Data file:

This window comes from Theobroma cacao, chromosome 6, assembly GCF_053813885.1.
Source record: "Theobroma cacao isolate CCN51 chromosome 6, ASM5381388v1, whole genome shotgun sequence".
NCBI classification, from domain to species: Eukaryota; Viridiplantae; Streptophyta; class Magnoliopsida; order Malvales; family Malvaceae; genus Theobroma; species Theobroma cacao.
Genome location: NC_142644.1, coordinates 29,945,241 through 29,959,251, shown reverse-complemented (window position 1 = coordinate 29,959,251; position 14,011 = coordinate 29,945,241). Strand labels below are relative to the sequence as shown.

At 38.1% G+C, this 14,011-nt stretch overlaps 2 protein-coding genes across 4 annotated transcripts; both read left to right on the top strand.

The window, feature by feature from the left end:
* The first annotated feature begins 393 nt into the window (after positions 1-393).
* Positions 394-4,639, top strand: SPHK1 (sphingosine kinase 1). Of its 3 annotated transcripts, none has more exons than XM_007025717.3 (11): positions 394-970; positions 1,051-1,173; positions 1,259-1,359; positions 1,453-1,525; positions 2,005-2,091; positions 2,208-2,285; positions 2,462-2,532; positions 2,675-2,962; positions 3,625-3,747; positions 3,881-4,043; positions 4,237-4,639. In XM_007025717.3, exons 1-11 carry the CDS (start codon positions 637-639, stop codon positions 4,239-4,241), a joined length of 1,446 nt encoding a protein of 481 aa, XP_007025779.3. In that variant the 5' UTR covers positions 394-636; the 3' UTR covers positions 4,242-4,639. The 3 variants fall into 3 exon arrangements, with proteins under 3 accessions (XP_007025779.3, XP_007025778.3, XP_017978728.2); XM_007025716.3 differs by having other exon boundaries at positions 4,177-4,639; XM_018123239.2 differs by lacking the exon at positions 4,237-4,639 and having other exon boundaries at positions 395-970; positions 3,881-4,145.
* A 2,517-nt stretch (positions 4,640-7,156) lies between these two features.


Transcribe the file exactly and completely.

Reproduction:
This window comes from Theobroma cacao, chromosome 6, assembly GCF_053813885.1.
Source record: "Theobroma cacao isolate CCN51 chromosome 6, ASM5381388v1, whole genome shotgun sequence".
NCBI classification, from domain to species: Eukaryota; Viridiplantae; Streptophyta; class Magnoliopsida; order Malvales; family Malvaceae; genus Theobroma; species Theobroma cacao.
Genome location: NC_142644.1, coordinates 29,945,241 through 29,959,251, shown reverse-complemented (window position 1 = coordinate 29,959,251; position 14,011 = coordinate 29,945,241). Strand labels below are relative to the sequence as shown.

At 38.1% G+C, this 14,011-nt stretch overlaps 2 protein-coding genes across 4 annotated transcripts; both read left to right on the top strand.

The window, feature by feature from the left end:
* The first annotated feature begins 393 nt into the window (after positions 1-393).
* Positions 394-4,639, top strand: SPHK1 (sphingosine kinase 1). Of its 3 annotated transcripts, none has more exons than XM_007025717.3 (11): positions 394-970; positions 1,051-1,173; positions 1,259-1,359; positions 1,453-1,525; positions 2,005-2,091; positions 2,208-2,285; positions 2,462-2,532; positions 2,675-2,962; positions 3,625-3,747; positions 3,881-4,043; positions 4,237-4,639. In XM_007025717.3, exons 1-11 carry the CDS (start codon positions 637-639, stop codon positions 4,239-4,241), a joined length of 1,446 nt encoding a protein of 481 aa, XP_007025779.3. In that variant the 5' UTR covers positions 394-636; the 3' UTR covers positions 4,242-4,639. The 3 variants fall into 3 exon arrangements, with proteins under 3 accessions (XP_007025779.3, XP_007025778.3, XP_017978728.2); XM_007025716.3 differs by having other exon boundaries at positions 4,177-4,639; XM_018123239.2 differs by lacking the exon at positions 4,237-4,639 and having other exon boundaries at positions 395-970; positions 3,881-4,145.
* A 2,517-nt stretch (positions 4,640-7,156) lies between these two features.